It takes a lot to make Carolina Panthers defensive tackle Star Lotulelei lose his composure.
Lotulelei says his last unsportsmanlike conduct penalty came in college and the only time he raises his voice is occasionally at home when one of his four children misbehaves.
“I’m a pretty chill, relaxed guy pretty much all the time,” he said. “You’d have to get me pretty riled up to get me to lose my cool.”
Lotulelei has been one of the Panthers’ most soft-spoken, understated players since he was taken in the first round in 2013 as former general manager Dave Gettleman’s first draft pick.
Predictably, Lotulelei had little to say Sunday on the topic of his contract – or the monster deal that defensive tackle Kawann Short received during the offseason. Short, a second-round pick in the same 2013 draft in which Lotulelei was selected, signed a five-year, $80.5 million deal, with $35 million guaranteed, in April.
Lotulelei will make $6.76 million in the final year of his rookie deal after the Panthers exercised their club option.
“It is part of what we do, it’s part of the business side of things. But I’m not really thinking about it too much,” Lotulelei said. “It’s so early in the season. Right now I’m just trying to focus on getting better, improving and trying to help this defense and this team.”
Lotulelei has been a team-oriented guy from the moment he arrived from Utah after he was drafted 14th overall in 2013.
But it’s Short who’s been the star, with more big plays and a bigger payday than the first-round pick whose given name is Starlite Lotulelei.
“He fills up the stat sheets. He makes a lot of great plays,” Lotulelei said of Short, “Me, (I’m) just trying to play my role on this defense, just try to help us be the best we can be.”
As the nose tackle lined up in the guard-center gap, Lotulelei’s role often consists of taking on double-team blocks, while Short usually is aligned on the outside shoulder of a guard and typically has more space to move.
By occupying two blockers at times, Lotulelei’s most important role might be keeping Luke Kuechly clean and allowing the Pro Bowl middle linebacker to make tackles.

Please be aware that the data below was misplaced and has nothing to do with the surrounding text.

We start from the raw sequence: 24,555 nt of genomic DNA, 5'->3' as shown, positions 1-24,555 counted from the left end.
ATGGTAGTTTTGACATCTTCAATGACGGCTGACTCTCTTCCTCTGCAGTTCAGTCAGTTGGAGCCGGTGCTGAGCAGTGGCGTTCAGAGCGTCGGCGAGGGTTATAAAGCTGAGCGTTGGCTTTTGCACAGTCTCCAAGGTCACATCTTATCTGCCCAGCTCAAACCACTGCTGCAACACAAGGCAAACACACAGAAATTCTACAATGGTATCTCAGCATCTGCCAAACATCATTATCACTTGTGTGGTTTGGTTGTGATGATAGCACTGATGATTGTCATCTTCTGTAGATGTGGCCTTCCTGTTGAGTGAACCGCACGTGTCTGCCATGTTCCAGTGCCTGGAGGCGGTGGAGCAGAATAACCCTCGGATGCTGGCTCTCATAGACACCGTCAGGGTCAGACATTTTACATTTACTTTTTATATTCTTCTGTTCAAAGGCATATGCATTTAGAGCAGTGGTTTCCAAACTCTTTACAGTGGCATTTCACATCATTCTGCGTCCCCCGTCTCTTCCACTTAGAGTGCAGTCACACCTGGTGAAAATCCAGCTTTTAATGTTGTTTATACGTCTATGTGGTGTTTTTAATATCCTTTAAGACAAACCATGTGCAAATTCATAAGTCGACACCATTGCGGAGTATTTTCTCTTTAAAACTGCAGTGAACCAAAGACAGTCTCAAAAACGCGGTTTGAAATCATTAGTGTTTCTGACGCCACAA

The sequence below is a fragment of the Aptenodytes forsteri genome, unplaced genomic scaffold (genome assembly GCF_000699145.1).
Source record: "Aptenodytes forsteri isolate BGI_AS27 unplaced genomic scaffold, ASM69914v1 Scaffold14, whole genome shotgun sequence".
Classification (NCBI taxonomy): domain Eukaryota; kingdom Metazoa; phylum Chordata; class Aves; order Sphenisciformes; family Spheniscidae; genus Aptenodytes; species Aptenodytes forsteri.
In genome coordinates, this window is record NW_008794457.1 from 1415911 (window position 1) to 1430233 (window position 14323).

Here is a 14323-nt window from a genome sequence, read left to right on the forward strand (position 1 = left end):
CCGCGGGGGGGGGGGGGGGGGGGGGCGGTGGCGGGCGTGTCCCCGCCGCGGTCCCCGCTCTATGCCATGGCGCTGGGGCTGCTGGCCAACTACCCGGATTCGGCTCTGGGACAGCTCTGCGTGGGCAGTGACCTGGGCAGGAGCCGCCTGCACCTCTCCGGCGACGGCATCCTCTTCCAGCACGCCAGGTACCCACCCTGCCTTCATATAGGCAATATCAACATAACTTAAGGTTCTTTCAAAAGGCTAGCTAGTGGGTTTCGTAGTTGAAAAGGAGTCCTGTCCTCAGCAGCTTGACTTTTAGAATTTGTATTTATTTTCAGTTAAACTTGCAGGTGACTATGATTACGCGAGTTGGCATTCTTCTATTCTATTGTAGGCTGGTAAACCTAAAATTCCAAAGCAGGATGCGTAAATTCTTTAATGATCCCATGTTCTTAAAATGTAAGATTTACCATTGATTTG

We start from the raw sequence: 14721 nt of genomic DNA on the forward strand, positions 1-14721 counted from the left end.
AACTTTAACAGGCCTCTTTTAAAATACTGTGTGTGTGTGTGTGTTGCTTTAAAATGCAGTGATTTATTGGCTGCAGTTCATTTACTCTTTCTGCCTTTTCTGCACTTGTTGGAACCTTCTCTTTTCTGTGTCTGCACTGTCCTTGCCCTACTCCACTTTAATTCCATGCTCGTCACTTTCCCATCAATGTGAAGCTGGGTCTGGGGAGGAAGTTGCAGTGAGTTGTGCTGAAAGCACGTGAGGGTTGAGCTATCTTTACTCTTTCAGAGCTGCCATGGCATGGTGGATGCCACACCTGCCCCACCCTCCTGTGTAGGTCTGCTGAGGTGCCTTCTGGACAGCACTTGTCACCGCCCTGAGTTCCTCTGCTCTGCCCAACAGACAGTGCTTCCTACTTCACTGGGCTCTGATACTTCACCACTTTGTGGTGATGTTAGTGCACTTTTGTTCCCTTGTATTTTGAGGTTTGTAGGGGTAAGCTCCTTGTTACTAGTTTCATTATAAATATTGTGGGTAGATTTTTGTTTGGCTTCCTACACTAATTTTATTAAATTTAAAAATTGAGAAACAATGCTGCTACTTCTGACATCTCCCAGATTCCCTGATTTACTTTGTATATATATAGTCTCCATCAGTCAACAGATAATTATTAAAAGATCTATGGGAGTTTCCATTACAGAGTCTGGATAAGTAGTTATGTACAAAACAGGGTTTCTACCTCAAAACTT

“The biggest thing more so than anything else is (Lotulelei) allows the linebackers to run. It's important,” Panthers coach Ron Rivera said. “You have to have space-eaters, guys that are going to absorb and take up blockers. That's what he does. He does it about as well as anybody.”
But Lotulelei has filled the stat sheet at various times during his career, as well.
Of Lotulelei’s 10 career sacks, three of them came against Carson Palmer last October in a 30-20 win against Arizona.
But even during the best game of his career, Star was overshadowed a bit. When Lotulelei sacked Palmer on the Cardinals’ opening drive, it was linebacker Thomas Davis who scooped up the ensuing fumble and returned it 46 yards for his first career touchdown.
Not that Lotulelei was bothered in the least.
“If they want me to go out there and rush the passer, collapse the pocket, stop the run – whatever they need, that’s what I’ll do,” he said Sunday.
Lotulelei played all 16 games last season despite dealing with shoulder pain for much of the year. He had surgery in January to remove loose ligaments, and says he feels much healthier than he did in 2016.
When Gettleman drafted defensive tackle Vernon Butler in the first round last year and picked up Lotulelei’s fifth-year option rather than sign him to a long-term deal, some observers wondered if Lotulelei fit into the Panthers’ future plans.
Lotulelei, 27, said his preference is to stay in Carolina but knows the decision ultimately is out of his hands.
“I love it here. I’ve made some friends here. The locker room’s great. I love playing with this defense. The D-line room is great. Coaches are great. You’d love to come back,” he said. “But it’s a business and whatever happens is what’s going to happen.”
Lotulelei says he’s capable of more performances like his three-sack game against the Cardinals, adding that he wasn’t taught a lot of pass-rush moves at Utah.
He credited the veterans in the defensive line meeting rooms – along with position coaches Eric Washington and Sam Mills III – with helping him improve in that area.
It would be understandable if Lotulelei – the low-key space eater and absorber of double-team blocks – to be resentful of the sacks and money that have come Short’s way. (Short’s 11 sacks in 2015 were one more than Lotulelei’s career total.)
But that’s not how the native Tongan is wired.
Lotulelei on Sunday dismissed the notion that his dirty work helped Short cash in.
“It’s the whole line. It’s never just one or two guys,” he said. “I think our defense as a whole has helped everybody.”
That said, Lotulelei sounds like he’s ready to help himself in his contract year.
“The money’s a big part of what we do,” Lotulelei said. “But at the same time, you’ve got to go out there and earn it.”